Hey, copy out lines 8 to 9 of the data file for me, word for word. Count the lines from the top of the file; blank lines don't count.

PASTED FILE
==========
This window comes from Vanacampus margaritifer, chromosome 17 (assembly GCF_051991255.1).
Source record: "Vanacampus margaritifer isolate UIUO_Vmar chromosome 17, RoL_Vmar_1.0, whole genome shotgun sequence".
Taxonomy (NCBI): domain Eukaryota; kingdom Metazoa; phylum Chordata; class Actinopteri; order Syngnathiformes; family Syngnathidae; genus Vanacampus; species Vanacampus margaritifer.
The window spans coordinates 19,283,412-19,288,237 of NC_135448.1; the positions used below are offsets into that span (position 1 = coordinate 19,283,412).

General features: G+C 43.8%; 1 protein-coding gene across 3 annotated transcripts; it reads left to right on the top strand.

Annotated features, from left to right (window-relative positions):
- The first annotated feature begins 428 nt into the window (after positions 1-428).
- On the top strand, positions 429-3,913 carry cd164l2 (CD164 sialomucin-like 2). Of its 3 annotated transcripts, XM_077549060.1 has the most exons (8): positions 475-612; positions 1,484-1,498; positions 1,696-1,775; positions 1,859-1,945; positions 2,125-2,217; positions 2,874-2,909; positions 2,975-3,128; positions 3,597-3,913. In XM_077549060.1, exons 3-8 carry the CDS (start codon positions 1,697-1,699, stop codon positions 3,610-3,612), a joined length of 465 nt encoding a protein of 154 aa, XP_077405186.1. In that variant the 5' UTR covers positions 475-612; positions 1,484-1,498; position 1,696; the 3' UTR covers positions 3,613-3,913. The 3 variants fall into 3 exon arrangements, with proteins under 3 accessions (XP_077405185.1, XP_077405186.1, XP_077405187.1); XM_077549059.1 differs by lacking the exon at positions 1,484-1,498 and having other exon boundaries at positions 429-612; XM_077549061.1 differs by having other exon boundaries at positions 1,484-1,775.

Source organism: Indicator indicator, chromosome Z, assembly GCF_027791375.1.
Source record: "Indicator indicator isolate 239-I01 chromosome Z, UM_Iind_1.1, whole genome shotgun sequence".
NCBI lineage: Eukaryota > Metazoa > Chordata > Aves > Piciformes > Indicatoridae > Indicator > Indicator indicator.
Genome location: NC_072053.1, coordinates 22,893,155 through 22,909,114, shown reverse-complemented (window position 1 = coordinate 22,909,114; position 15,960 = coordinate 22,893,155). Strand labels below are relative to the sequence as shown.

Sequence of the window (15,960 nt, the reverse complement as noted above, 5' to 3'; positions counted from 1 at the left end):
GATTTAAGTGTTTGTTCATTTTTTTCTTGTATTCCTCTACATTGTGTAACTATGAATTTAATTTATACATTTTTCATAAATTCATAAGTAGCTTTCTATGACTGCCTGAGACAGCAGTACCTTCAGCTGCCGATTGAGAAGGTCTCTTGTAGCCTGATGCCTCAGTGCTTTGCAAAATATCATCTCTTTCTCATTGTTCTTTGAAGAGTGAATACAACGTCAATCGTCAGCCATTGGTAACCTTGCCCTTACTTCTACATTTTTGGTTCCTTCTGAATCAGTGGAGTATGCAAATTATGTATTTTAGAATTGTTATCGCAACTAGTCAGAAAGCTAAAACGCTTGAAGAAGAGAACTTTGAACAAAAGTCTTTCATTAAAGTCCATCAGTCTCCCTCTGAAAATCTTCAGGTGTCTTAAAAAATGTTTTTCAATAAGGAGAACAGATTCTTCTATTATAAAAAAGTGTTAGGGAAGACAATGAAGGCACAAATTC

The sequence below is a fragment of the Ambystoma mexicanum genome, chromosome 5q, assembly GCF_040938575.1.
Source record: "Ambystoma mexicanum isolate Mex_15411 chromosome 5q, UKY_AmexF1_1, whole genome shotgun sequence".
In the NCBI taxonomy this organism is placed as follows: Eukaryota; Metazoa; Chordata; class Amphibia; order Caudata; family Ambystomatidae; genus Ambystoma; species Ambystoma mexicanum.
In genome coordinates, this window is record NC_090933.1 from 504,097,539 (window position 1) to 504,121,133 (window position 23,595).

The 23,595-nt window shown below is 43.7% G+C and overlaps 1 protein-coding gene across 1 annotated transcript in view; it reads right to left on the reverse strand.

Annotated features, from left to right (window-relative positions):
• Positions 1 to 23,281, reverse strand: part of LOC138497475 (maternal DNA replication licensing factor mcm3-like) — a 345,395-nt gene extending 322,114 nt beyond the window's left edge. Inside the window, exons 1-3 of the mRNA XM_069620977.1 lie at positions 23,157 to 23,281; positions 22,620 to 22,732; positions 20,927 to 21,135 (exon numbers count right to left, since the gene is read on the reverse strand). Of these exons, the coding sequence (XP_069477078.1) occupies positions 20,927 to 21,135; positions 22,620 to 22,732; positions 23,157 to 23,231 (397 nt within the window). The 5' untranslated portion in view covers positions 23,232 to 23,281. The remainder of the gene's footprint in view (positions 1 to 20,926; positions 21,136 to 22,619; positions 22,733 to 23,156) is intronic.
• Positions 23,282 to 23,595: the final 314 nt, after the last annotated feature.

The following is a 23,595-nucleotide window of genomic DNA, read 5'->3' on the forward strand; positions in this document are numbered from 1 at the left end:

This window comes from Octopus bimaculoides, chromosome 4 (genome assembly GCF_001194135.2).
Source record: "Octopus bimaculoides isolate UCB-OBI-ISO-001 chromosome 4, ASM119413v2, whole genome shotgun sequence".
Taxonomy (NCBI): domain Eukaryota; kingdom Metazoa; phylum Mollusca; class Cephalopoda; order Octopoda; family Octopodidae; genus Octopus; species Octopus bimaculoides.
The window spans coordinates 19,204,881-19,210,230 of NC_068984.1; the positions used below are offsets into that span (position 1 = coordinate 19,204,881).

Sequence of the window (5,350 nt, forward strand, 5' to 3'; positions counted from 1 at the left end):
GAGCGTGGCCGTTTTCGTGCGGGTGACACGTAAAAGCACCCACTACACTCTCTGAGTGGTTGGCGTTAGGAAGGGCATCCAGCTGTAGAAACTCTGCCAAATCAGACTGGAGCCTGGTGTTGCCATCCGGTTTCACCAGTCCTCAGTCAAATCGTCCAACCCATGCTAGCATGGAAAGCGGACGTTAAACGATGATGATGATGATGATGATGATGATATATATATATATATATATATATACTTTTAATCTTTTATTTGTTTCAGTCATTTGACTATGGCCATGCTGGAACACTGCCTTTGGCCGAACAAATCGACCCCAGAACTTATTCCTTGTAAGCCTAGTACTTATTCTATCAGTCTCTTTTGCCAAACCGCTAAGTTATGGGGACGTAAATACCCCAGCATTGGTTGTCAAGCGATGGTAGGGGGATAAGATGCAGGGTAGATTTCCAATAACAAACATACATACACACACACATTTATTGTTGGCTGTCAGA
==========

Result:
- On the top strand, positions 429-3,913 carry cd164l2 (CD164 sialomucin-like 2). Of its 3 annotated transcripts, XM_077549060.1 has the most exons (8): positions 475-612; positions 1,484-1,498; positions 1,696-1,775; positions 1,859-1,945; positions 2,125-2,217; positions 2,874-2,909; positions 2,975-3,128; positions 3,597-3,913. In XM_077549060.1, exons 3-8 carry the CDS (start codon positions 1,697-1,699, stop codon positions 3,610-3,612), a joined length of 465 nt encoding a protein of 154 aa, XP_077405186.1. In that variant the 5' UTR covers positions 475-612; positions 1,484-1,498; position 1,696; the 3' UTR covers positions 3,613-3,913. The 3 variants fall into 3 exon arrangements, with proteins under 3 accessions (XP_077405185.1, XP_077405186.1, XP_077405187.1); XM_077549059.1 differs by lacking the exon at positions 1,484-1,498 and having other exon boundaries at positions 429-612; XM_077549061.1 differs by having other exon boundaries at positions 1,484-1,775.

Source organism: Indicator indicator, chromosome Z, assembly GCF_027791375.1.